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An Optimum Betting Market:

A Regulatory, Fiscal & Integrity Assessment

Produced by:

In partnership with:

The ten pillars of an optimum betting market

  • Group 66
    Betting available through land-based and online channels
  • Group 67
    Unlimited or market maximising licence numbers
  • Group 68
    Licensing fees to reflect regulatory costs
  • Group 69
    Robust but practical player protection measures
  • Group 70
    Betting taxation in 15-20% GGR range
  • Group 71
    No overly burdensome additional taxation
  • Group 72
    Wide product offering - multiple channels: fixed odds, pool
  • Group 73
    Wide product offering - permitted bets: no significant restrictions
  • Group 74
    Betting integrity protocols
  • Group 75
    Balanced advertising and sponsorship parameters

Key Findings

Of 650,000 sports events offered on average by IBIA members, 99.96% had no integrity issues. This translates into 1 betting alert for every 2,700 sporting events.

Up to 99% of betting turnover is wagered on markets that are also available pre-match, negating any supposed integrity benefit from prohibiting in-play betting on regulated markets.

In football, 9 out of 10 (91%) of all IBIA alerts took place on primary betting markets. With only one suspicious alert on secondary markets for every $2.2bn of turnover.

Over 50% of betting alerts from IBIA members in tennis were on match or sets, with only 5% of alerts on points only betting.

92% of basketball and 84% of football alerts from IBIA members were generated by customers in a different country to the potentially corrupted match, thereby circumventing any betting restrictions.

The top seven football competitions account for less than 25% of total regulated betting turnover globally, with $110bn wagered on matches outside of these main leagues.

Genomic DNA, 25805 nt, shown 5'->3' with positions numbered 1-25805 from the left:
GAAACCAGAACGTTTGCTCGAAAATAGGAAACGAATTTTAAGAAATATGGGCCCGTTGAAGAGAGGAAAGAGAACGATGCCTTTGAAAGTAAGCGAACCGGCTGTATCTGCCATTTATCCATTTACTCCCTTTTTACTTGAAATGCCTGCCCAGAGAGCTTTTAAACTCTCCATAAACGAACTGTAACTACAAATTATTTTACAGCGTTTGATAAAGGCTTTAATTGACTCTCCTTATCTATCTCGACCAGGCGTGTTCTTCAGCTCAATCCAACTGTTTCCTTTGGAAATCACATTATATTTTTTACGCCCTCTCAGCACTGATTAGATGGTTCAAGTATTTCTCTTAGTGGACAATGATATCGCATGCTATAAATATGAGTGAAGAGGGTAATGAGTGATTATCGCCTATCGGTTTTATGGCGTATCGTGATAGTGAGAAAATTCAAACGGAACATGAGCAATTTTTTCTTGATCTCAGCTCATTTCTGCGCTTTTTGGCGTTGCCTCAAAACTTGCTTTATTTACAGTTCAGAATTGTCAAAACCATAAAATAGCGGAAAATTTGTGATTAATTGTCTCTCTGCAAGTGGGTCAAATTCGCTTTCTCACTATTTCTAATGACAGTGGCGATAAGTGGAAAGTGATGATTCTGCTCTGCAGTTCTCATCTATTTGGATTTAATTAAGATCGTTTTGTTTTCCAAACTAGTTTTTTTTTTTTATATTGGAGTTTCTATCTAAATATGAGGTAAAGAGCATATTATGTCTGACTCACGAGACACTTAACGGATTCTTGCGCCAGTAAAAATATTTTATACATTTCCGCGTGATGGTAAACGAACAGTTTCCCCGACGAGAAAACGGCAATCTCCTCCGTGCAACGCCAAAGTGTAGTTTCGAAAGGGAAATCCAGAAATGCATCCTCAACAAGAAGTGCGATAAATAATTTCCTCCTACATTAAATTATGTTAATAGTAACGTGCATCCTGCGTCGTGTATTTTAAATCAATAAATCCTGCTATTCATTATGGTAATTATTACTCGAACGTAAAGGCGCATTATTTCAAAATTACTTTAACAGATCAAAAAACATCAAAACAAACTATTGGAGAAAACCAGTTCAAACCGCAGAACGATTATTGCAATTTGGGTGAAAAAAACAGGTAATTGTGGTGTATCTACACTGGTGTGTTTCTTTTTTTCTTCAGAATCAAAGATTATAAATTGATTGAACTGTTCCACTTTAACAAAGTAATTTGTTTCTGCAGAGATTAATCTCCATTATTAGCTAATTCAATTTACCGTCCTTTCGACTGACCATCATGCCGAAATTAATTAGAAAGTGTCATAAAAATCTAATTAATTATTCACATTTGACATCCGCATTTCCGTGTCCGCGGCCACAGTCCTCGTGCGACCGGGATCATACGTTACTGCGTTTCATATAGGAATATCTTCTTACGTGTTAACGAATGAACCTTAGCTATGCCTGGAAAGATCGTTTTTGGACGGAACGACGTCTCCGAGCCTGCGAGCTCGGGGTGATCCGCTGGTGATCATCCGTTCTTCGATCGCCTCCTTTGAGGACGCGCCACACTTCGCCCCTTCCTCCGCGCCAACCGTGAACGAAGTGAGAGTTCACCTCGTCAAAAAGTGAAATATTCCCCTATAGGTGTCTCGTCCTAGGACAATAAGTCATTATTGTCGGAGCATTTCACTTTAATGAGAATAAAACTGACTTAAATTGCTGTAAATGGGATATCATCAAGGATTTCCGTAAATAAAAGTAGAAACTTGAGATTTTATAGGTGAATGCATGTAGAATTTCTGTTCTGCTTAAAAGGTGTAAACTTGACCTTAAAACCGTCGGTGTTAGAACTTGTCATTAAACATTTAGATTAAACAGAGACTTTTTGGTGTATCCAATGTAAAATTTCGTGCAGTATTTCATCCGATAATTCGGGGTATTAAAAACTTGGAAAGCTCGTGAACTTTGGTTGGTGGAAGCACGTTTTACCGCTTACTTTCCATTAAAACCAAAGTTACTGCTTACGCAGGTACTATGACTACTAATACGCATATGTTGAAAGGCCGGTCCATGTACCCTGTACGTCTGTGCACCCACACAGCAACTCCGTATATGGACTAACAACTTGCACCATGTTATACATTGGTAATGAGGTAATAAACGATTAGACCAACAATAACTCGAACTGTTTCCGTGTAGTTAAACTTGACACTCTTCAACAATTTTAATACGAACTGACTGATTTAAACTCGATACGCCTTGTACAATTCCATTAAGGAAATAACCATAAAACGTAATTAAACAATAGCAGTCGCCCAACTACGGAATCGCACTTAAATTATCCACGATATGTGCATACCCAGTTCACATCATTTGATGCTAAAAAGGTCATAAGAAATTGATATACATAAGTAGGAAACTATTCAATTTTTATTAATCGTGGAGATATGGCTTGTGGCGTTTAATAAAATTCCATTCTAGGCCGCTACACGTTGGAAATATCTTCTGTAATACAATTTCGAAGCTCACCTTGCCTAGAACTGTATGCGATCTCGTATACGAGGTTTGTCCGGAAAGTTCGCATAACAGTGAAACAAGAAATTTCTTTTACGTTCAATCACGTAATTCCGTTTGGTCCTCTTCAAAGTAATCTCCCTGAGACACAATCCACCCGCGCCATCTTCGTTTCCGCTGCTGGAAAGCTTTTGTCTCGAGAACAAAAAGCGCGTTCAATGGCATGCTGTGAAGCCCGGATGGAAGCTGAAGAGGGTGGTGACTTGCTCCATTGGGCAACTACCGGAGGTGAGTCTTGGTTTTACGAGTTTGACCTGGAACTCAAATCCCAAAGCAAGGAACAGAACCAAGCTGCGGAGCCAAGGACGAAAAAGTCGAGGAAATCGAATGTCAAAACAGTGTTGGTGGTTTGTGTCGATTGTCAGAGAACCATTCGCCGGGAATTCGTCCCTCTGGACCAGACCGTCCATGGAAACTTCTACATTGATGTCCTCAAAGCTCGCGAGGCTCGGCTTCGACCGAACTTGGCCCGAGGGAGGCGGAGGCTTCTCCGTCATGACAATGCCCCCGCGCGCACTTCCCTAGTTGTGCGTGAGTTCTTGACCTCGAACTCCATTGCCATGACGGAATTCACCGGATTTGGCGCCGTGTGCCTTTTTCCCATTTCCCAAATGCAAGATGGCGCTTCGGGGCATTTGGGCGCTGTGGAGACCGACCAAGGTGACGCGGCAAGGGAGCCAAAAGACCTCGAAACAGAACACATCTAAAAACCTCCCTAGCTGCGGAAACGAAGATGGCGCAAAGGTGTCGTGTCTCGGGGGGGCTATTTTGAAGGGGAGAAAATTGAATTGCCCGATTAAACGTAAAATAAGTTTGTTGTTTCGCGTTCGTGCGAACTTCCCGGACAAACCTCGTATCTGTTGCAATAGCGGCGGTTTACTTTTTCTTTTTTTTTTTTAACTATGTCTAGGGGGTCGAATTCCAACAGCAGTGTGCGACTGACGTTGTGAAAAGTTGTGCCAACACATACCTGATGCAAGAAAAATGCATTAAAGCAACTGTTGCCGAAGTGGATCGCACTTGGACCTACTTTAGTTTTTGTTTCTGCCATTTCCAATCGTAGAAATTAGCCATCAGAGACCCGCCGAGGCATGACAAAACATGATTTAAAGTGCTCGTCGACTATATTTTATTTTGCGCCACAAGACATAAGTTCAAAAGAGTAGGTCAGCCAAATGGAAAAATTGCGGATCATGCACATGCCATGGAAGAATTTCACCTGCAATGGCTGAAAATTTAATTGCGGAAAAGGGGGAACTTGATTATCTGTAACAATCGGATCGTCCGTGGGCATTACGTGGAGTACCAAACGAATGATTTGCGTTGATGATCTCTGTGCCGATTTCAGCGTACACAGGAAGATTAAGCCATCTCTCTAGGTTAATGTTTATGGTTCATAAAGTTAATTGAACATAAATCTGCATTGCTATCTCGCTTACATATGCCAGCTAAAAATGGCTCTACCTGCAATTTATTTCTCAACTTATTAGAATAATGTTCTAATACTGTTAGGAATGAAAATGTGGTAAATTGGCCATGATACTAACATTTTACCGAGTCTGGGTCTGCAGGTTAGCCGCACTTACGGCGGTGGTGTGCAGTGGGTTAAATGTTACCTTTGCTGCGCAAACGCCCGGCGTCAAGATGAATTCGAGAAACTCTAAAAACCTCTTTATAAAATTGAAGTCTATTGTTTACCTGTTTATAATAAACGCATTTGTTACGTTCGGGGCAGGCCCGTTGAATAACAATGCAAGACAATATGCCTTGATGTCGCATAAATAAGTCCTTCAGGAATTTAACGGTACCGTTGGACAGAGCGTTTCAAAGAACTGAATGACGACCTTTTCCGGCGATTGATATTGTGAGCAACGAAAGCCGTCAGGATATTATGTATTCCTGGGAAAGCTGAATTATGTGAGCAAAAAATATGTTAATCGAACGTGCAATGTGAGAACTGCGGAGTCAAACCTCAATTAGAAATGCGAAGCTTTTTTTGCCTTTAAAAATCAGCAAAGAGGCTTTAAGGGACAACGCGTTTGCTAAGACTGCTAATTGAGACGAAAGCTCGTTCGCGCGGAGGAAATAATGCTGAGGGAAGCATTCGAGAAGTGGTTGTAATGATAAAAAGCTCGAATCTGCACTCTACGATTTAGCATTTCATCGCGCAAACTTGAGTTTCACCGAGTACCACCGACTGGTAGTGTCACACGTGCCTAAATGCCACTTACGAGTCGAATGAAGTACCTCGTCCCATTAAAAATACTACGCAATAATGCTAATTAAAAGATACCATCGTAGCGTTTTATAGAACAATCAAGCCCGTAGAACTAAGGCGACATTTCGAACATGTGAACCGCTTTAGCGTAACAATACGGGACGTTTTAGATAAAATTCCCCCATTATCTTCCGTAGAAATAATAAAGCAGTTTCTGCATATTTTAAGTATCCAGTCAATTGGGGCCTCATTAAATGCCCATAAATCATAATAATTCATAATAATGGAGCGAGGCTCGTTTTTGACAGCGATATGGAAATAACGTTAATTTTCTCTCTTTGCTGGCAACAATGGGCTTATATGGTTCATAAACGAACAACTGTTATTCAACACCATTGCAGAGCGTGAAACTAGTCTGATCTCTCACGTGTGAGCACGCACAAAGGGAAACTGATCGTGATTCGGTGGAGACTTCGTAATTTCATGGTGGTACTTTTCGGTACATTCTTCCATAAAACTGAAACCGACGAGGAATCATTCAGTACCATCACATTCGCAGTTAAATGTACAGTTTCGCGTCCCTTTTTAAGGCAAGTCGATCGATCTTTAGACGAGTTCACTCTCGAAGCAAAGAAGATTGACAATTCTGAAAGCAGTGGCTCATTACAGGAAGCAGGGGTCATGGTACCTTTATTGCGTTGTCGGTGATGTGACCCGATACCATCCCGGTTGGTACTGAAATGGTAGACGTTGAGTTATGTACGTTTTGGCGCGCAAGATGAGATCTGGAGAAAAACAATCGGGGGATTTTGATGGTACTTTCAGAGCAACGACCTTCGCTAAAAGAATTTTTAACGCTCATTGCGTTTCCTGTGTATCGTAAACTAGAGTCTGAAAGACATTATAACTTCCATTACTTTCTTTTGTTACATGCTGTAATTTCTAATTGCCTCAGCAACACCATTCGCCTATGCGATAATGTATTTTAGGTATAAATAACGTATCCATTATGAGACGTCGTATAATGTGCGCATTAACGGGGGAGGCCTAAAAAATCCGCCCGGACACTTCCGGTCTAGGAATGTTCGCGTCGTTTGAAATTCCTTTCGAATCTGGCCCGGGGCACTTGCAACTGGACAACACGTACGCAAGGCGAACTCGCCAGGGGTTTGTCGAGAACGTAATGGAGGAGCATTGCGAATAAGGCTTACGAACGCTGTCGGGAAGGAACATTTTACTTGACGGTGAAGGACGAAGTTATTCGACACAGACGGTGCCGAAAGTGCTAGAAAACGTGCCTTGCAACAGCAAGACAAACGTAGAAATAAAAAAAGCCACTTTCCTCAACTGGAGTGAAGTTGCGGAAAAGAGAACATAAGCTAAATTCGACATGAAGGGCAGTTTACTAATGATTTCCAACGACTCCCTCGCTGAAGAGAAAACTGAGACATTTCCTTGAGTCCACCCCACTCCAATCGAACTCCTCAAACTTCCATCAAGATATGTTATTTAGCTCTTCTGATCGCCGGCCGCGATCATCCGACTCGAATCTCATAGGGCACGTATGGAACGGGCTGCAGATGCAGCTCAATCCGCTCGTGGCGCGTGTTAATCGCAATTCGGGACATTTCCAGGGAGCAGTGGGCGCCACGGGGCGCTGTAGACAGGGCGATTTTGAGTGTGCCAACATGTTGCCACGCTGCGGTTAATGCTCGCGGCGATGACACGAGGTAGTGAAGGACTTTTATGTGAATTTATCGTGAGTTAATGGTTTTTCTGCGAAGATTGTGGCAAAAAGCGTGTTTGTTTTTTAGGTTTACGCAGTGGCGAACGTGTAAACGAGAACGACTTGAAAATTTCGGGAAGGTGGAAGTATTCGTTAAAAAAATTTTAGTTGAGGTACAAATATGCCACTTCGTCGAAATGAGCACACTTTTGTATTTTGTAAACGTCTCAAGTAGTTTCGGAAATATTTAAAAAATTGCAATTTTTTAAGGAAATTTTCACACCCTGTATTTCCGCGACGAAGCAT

1 in 5 of all suspicious betting alerts in football involve reports from IBIA members’ retail outlets, evidence that this is not an issue that can be considered exclusive to online.

The global regulated betting industry loses around $25m per annum from match-fixing.

The global betting market

Global Betting Turnover and Gross Win 2012-25e (US$bn)

Betting is a high turnover, low margin business. The global regulated market generated $74.1bn of gross win in 2019 (from c.$490bn in turnover), which is forecast to increase to $105.7bn by 2025e (from c.$770bn in turnover). This represented 16% of all gambling gross win in 2019. However, betting is the fastest growing gambling segment and is forecast to grow at over double the rate of the overall gambling industry over the next five years.

Split of Global Sports Betting Gross Win % by Sport 2019 & 2025e

Total Betting Gross Win % by Continent 2019-25e

Global Pre-Match vs In-Play Online Sports Betting Gross Win % 2012-25e

The availability of betting and the cost of match-fixing

Operators who contributed to this report offered betting on over

clarity_date-outline-badged (1)


sports matches on
average per year


events including
horse racing


had no suspicious
betting alerts
identified by IBIA

91% of all football alerts identified by IBIA members between 2017 and 2020 took place on primary betting markets (e.g., full time result/number of goals) compared to secondary markets (e.g., corners, yellow cards)

wagered on secondary markets
in football with only 5 alerts on
average during 2017 – 2020


global football betting turnover on in-play betting


of football alerts and potential corrupt activity identified by IBIA members can be attributed (in part or full) to pre-match betting activity


of all global football betting turnover now placed on in-play markets


of football alerts and potential corrupt activity identified by IBIA members is solely attributed to in-play betting

The evaluation of the cost of match-fixing has been based on an analysis of related data supplied by regulated operators, who monitor and report suspicious betting activity via IBIA and, as such, are well-placed to provide a strong data set. The impact of match-fixing on the wider regulated betting sector has also been factored in. The subsequent assessment has therefore focused solely on the regulated industry (any losses incurred by unregulated and unlicensed operators in theory do not constitute a cost to the regulated sector).